The board, its composition and evaluation of performance is central to corporate governance. Increased scrutiny has recently focussed on the activities of the board and its committees particularly post the banking crisis and experience shows that a successful board is not guaranteed by just bringing together successful people.
All boards, and their committees, can benefit from evaluations: in particular subsidiary boards are often training grounds for listed company boards and getting into good governance practices at subsidiary level can pay dividends later on.
Board evaluations can bring tremendous benefits and a properly conducted evaluation can contribute significantly to performance improvements on three levels: organisational; board and individual member level.
One of the main goals of board evaluation is to enable boards to purposefully identify and surmount the barriers that impede their effectiveness. Establishing an effective process for board evaluation can send a positive signal to the organisation that board members are committed to doing their best.
The Financial Reporting Council (FRC) announced the new UK Corporate Governance Code (Code) back in June 2010. The Code applies to accounting periods beginning on or after 29 June 2010 and applies to all companies with a Premium Listing of equity shares regardless of whether they are incorporated in the UK or elsewhere.
The principles in the Code, on a ‘comply or explain’ basis, are that:
Performance evaluations have been in the Code for some time but the three yearly external facilitation element is a new provision and one listed companies will have to take into account.
External facilitation once every three years has a role as it helps to gain a view on how a board is doing compared to other comparator boards. A good external facilitator can add much external perspective which a board would otherwise not be able to access. An external view can be both challenging as well as reassuring: both aspects are important to boards and directors in equal measure so external facilitation has a valid place.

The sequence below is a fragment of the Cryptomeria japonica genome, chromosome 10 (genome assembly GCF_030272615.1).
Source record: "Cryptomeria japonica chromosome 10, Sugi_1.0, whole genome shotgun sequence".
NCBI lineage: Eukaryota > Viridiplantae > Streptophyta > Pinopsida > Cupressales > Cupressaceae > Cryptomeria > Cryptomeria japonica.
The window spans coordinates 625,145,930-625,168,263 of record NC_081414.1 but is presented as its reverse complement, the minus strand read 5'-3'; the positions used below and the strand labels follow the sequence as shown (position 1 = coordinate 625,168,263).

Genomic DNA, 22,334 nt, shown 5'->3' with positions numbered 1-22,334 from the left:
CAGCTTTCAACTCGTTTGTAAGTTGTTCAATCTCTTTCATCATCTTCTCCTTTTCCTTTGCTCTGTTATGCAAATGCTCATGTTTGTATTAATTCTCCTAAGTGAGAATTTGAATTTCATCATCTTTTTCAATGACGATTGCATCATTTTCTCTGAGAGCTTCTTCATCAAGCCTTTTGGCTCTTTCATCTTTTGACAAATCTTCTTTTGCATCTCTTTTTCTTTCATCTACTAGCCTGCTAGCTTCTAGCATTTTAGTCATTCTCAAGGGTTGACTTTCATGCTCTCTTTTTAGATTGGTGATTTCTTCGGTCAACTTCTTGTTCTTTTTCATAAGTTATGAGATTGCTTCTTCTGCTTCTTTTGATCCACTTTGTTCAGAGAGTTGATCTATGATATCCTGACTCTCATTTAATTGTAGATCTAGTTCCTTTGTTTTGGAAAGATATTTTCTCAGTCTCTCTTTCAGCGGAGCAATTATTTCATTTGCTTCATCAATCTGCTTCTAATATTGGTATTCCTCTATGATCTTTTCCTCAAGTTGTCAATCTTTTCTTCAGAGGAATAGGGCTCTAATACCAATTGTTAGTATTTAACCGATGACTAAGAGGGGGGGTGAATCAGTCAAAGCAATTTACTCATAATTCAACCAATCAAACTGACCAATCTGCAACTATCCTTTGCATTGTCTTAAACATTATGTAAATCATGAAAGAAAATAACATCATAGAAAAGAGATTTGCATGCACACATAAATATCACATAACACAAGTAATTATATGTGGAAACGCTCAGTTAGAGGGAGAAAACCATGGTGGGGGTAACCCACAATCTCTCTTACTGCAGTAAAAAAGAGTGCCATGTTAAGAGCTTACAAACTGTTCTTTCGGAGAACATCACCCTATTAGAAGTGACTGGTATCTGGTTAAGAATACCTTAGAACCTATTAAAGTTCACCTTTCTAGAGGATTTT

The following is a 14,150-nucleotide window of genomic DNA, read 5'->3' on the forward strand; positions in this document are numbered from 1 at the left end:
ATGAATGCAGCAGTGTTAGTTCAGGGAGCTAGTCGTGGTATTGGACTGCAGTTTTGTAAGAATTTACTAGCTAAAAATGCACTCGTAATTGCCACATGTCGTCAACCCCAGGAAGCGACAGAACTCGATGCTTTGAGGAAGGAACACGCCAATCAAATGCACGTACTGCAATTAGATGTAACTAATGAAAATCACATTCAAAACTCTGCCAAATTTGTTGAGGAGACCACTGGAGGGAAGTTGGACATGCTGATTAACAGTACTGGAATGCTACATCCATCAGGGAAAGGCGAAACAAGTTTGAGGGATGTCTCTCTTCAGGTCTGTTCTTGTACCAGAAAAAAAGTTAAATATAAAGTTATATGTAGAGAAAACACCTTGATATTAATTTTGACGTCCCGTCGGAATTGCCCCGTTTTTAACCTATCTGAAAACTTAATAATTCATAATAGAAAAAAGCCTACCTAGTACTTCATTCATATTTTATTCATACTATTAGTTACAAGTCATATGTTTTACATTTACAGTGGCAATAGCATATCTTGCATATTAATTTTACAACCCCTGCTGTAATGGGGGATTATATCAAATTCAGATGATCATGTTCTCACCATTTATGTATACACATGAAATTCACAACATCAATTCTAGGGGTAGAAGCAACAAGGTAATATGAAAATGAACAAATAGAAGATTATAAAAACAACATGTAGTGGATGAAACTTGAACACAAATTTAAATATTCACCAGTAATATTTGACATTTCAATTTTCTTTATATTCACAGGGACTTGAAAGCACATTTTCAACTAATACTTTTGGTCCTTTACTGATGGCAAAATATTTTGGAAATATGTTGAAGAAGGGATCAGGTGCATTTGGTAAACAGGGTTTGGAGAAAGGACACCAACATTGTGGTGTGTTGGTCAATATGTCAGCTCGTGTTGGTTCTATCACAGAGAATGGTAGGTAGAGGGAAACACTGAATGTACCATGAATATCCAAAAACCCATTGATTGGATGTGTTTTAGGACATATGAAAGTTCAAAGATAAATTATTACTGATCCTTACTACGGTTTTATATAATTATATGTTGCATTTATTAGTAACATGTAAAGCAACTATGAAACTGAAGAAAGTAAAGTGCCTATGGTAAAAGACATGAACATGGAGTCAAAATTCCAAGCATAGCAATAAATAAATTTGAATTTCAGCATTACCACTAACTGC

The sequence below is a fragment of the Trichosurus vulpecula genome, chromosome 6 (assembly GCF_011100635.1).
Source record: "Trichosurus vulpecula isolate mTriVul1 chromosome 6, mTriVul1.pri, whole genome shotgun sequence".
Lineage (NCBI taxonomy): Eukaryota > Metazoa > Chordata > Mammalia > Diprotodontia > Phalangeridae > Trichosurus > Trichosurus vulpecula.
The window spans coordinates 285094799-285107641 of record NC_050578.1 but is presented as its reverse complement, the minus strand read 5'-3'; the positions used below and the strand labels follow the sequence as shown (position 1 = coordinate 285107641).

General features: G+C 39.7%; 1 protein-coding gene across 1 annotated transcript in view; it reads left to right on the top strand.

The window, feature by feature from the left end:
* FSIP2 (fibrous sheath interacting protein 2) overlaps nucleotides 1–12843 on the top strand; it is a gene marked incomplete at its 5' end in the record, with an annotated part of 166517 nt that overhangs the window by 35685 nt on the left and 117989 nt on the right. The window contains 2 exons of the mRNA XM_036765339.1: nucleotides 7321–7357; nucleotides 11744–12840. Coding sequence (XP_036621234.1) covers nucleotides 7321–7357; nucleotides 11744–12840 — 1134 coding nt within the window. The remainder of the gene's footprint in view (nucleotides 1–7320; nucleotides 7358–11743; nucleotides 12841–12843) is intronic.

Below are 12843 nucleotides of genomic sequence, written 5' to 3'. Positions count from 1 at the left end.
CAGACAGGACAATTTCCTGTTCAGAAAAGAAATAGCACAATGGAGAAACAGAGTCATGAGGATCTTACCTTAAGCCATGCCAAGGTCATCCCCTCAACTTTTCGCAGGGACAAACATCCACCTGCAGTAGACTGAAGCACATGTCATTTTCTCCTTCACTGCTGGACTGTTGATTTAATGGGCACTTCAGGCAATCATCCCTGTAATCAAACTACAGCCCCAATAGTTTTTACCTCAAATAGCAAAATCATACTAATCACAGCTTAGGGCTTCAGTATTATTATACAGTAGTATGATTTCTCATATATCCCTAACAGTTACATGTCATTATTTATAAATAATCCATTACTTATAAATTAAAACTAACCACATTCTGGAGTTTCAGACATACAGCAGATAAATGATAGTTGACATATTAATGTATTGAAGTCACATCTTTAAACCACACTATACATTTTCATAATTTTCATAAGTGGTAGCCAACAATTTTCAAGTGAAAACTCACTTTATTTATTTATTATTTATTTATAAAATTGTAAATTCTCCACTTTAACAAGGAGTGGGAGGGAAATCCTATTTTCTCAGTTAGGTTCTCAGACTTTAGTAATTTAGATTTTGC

Board evaluations, when completed properly, can identify areas of strengths and weakness, leading organisations to make changes that positively impact performance and shareholder value. Done well they can provide independent and impartial advice, objectivity and rigour especially if facilitated externally.
However, research has shown that the majority of companies are not submitting themselves to independent board performance evaluations. Indeed the changes in the new Code are not mandating externally facilitated board evaluations: a company merely has to explain why it is not appropriate to undertake one. Why is it that boards have been reluctant to have external facilitation? Costs may be a factor but also lack of available information and guidance on best practice may contribute to a reticence by boards.
One size does not fit all and getting the scope of evaluation right is critical. There are four main reasons for undertaking board evaluations:
The chairman sets the tone from the top and plays a pivotal role in the evaluation.
Determining the scope of the evaluation undertaken and whether it extends to board committees and individual directors is key as these are increasingly important to overall governance within a company.
The options chosen will depend on the cycle that the company is in and what the company is seeking to achieve from the evaluation. Options range from:
It is important to employ the right follow-through to implement the changes highlighted as necessary or desirable. Results can be used to initiate group discussion as well as to implement process changes if identified. The role of the chairman is key to introduce follow-up items on subsequent agendas so that they are acknowledge and completed.
Basic management principles can be initiated to create action plans with specific time lines for implementing the evaluation recommendations and for monitoring the recommendations. The outcomes from an evaluation and actions resulting from the evaluation should form a continuous process of improvement. Board development plans can be a successful outcome of any evaluation.
Investors need to know if a board is an effective board and good corporate communication can do much to convey the board’s message to investors and other stakeholders on what outcomes arise from evaluation. Investor relations teams can be useful in this regard. At a minimum the board should provide the following details:
About the author: Vanessa Jones was the Head of Corporate Governance at ICAEW. She is a Barrister and Chartered Secretary and has worked within the listed and non-listed corporate sector in both in-house legal and company secretarial roles.